‘Green’ Banking Part III: Reducing Environmental Underwriting Risk
From coal, to real estate, to small business lending, environmental, social, and governance underwriting criteria are a critical tool for banks to reduce risk and enhance profitability for themselves and their business partners.
In Part II of our green banking series, we examined the growing opportunities for banks to profit through financing a more environmentally sustainable future. This installment looks at the importance and benefits of managing risk through environmental, social, and governance underwriting criteria.
As the underwriters of projects and entities across industries and geographies, financial services providers have a distinct need to understand how changing environmental conditions and expectations will affect their investments. As noted in an earlier installment of this series, climate change is estimated to cause $1 trillion in annual damage by 2040 – potentially a very expensive prospect for banks and other financial institutions whose projects and assets are damaged.
Consider how BP’s market capitalization plummeted by more than 50% while its credit rating fell from AA to BBB after the disastrous Deepwater Horizon oil spill in 2010. Such a massive blow to a company’s financial standing is certainly something that entities holding debt (not to mention equity) wish to avoid.
Environmental underwriting criteria are a means for banks to apply the precautionary principle in engaging clients to understand and improve their environmental performance.
Investment underwriting criteria that consider environmental, social, and governance (ESG) issues are also tools to identify more profitable opportunities. The United Nations Environmental Program Finance Initiative (UNEP FI) explains this in a report entitled “Show Me the Money: Linking Environmental Social and Governance Issues to Company Value.” The UN body states that “Seeking good investments under [this] lamp post, as well as looking at more familiar factors, can often give excellent insight into a company’s quality of management and corporate governance. Clues are often seen to large unpleasant surprises [sic]…as well as undervalued opportunities in day-to-day management of environmental, social, and governance factors.”
It is possible to quantify the effect that strong environmental management has on how credit risk is viewed. A 2010 study by Drs. Rob Bauer and Daniel Hann of Maastrich University found that, across industries, a record of strong environmental management helped borrowers reduce their borrowing rates by up to 64 basis points.
Banks are becoming acutely aware of the relationship between ESG factors and credit risk, and have moved to develop ESG underwriting criteria. Citi, for example, adopted its Environmental and Social Risk Management Policy in 2003, and has since provided training to over 4,000 of its loan officers on managing such risks. The bank was instrumental in the creation of the Equator Principles and the Carbon Principles, two widely referenced credit risk management frameworks for determining, assessing and managing environmental and social risk in project finance transactions.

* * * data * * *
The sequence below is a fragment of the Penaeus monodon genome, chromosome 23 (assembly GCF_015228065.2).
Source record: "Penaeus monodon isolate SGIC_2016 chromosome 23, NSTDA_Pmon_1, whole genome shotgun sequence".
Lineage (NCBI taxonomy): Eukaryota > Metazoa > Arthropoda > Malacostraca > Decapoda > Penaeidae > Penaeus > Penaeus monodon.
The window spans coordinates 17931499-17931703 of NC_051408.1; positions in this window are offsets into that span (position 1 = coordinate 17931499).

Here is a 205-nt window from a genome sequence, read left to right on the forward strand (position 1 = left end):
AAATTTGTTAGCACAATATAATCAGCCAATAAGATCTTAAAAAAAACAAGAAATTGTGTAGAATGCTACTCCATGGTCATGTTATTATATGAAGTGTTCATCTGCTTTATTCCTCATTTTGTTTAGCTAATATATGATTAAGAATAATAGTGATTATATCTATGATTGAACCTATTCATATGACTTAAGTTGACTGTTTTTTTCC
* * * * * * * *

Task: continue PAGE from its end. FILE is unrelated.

How do ESG criteria affect lending? Consider coal power, which accounts for over 50% of electricity generation in the United States. Coal is the most carbon intensive fossil fuel and, correspondingly, is an energy source facing increasing regulatory challenges related to its greenhouse gas emissions and other environmental issues. Leading banks such as Citi, Bank of America, Wells Fargo, JP Morgan Chase, and Credit Suisse understood that this increased regulatory risk represents a tangible risk to project finance in coal powered electricity generation. In response, each of these banks adopted the Carbon Principles, which is an enhanced due diligence process aimed at providing a consistent approach for banks and their US power clients to evaluate and address carbon risks in the financing of electric utility projects.
Such enhanced diligence does not prevent doing business in any given sector, but rather helps both financiers and their borrowers to better qualify and mitigate risks. This leads to greater profitability for both parties in the long run, which is why utilities like American Electric Power, NRG Energy, and Sempra Energy have endorsed the Carbon Principles.
From coal to real estate to small business lending, environmental, social, and governance underwriting criteria are vital tools for banks to reduce risk and enhance profitability for themselves and their business partners.
Andrew Malk is the Founder and Managing Partner of Malk Sustainability Partners (MSP), a specialty management consultancy, which guides businesses in developing profitable corporate environmental sustainability programs. MSP has particular expertise in developing green banking strategies. This article was written in collaboration with MSP Partner Zach Goldman. If you have enjoyed this series so far, we invite you to download a complimentary Malk Sustainability Partners white paper outlining our case for green banking. It is available online here.
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